Richard Stuttle at the scene where his sister was murdered at the Burnett Bridge. Photo: FIONA RICHARDSON
Richard Stuttle at the scene where his sister was murdered at the Burnett Bridge. Photo: FIONA RICHARDSON

Caroline Stuttle murder trial opened

By GREG CHAPMAN

"COME and meet me" were the final words Caroline Anne Stuttle uttered moments before her death, a jury heard yesterday.

The final minutes of the British backpacker's life were played out in the Bundaberg Supreme Court at the beginning of one of Australia's most publicised murder trials.

Ian Douglas Previte, 32, stood in the dock - his long hair now close-cropped and face clean-shaven - and calmly told the court he was not guilty of the robbery and murder of the 19-year-old.

The small court room was already cramped with Australian and British media when the jury of seven men and five women was selected.

Crown prosecutor Peter Feeney then recounted the events that followed when Ms Stuttle went to call her boyfriend from a telephone near the Bundaberg Post Office at 8pm.

"It was a clear and moonless night and Caroline was wearing a light blue hooded jumper over a white T-shirt, corduroy pants and she was carrying a bag with the strap over her shoulder," Mr Feeney said.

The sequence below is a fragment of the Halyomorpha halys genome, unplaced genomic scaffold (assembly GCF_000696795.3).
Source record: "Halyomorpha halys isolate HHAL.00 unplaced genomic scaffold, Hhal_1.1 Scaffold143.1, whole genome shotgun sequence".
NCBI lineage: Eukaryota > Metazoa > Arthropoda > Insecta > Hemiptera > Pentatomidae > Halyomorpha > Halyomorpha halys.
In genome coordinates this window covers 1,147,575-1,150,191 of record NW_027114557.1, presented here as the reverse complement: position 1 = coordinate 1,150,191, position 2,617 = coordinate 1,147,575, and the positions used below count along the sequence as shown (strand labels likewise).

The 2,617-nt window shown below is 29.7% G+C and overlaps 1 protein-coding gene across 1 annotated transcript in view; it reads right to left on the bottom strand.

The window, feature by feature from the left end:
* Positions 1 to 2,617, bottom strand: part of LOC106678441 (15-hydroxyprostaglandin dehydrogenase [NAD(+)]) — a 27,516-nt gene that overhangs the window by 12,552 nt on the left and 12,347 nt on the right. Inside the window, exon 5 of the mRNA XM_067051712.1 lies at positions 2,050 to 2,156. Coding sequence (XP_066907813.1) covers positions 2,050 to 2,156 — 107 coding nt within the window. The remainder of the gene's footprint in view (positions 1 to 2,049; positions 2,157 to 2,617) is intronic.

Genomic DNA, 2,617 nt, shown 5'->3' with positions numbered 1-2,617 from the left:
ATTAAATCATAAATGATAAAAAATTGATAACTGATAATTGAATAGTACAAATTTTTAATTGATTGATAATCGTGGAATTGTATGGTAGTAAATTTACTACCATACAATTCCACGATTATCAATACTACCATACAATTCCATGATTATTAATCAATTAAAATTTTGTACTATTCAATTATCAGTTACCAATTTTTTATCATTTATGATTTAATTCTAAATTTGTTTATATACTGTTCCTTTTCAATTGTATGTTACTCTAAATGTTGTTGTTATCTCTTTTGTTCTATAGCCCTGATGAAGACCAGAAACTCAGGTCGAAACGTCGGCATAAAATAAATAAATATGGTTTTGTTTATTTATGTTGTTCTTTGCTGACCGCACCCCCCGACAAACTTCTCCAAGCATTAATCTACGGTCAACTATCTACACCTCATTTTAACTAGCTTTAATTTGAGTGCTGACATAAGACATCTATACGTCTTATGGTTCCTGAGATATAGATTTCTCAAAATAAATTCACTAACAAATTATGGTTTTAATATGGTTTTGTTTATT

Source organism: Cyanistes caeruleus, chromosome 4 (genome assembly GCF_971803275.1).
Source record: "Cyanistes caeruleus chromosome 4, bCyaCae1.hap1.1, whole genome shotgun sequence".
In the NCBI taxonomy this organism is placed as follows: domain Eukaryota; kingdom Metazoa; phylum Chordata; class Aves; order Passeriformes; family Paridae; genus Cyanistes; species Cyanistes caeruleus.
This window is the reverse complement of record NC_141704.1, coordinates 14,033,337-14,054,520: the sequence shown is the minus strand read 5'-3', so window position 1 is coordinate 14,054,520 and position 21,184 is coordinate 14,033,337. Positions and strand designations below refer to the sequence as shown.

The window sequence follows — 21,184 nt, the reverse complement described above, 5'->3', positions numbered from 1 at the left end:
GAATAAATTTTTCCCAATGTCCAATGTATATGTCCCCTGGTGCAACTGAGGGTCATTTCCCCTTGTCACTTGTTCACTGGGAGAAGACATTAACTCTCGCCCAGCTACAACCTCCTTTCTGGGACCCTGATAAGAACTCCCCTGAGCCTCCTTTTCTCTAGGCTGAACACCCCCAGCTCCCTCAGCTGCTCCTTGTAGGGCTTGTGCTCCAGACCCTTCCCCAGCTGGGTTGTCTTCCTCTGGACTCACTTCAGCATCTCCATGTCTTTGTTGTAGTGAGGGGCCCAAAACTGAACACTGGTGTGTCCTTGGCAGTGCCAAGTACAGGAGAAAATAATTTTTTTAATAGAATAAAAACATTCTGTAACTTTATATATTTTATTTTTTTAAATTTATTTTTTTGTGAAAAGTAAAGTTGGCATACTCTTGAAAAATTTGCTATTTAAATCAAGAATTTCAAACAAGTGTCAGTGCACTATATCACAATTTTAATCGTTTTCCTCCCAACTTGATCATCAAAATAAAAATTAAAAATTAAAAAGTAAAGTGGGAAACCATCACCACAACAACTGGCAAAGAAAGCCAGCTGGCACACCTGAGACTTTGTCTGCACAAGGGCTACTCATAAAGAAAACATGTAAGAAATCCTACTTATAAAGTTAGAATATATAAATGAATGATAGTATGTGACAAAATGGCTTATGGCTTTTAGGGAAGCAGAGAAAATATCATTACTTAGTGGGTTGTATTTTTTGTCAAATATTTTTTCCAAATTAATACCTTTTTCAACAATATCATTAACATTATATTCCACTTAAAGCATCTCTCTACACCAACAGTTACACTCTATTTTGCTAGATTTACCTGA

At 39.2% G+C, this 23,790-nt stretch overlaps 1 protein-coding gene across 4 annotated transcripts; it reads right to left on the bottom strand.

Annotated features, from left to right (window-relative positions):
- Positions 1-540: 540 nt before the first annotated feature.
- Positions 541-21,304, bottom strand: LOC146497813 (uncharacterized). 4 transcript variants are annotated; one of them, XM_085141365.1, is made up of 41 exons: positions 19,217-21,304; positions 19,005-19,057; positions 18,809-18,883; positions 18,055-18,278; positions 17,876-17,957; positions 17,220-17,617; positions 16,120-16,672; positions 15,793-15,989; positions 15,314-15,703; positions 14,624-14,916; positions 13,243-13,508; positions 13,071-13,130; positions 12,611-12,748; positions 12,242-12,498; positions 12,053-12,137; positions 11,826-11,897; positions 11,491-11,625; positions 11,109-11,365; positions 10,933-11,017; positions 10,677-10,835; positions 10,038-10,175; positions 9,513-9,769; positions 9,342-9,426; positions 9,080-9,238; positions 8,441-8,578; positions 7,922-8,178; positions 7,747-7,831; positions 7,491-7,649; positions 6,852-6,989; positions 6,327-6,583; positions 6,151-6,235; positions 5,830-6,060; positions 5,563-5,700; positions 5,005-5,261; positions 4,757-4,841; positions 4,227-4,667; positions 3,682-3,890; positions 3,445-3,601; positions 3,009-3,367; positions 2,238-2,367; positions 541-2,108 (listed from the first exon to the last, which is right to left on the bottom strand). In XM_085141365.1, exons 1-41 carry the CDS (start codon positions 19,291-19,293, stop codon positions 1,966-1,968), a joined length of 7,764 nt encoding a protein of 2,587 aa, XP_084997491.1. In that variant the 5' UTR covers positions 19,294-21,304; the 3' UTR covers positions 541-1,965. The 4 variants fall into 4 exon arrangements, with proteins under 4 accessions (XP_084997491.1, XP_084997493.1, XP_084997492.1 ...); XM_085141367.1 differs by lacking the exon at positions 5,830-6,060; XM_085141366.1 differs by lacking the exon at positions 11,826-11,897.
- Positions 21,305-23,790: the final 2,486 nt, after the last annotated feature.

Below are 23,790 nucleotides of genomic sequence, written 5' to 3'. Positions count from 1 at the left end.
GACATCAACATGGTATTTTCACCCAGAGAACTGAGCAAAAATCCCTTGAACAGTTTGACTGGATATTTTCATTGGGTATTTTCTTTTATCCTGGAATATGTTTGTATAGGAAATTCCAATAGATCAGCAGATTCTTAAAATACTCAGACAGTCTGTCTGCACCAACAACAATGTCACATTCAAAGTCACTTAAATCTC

After telephoning her boyfriend Ms Stuttle began to walk back across the bridge about 9pm.

"Previte was sitting on a bench on the east side of the bridge just out of sight and he saw her walk by alone," Mr Feeney told the court.

"About nine minutes later Caroline called her friend Sarah and said 'Come and meet me' in a hurried voice."

Mr Feeney told the jury the evidence would show Previte intended to rob Ms Stuttle and murder her by forcing her over the rail of the bridge.

"This is all going to be proven by a lot of witnesses who each have a little bit to tell," Mr Feeney said.

"It will come down to timing - to where people were and the aspects of what Previte has said which are facts that would only be known by the killer."

Mr Feeney told the jury they would hear police interviews and secret tapes of Previte telling prisoners he was responsible for Ms Stuttle's death.

Evidence from forensic pathologist Dr Rosemary Ashby suggested Ms Stuttle had been assaulted before she fell from the bridge.

Dr Ashby said severe skull fractures and a severed spinal column from the impact of the fall ultimately led to her death, but there was evidence of an assault.



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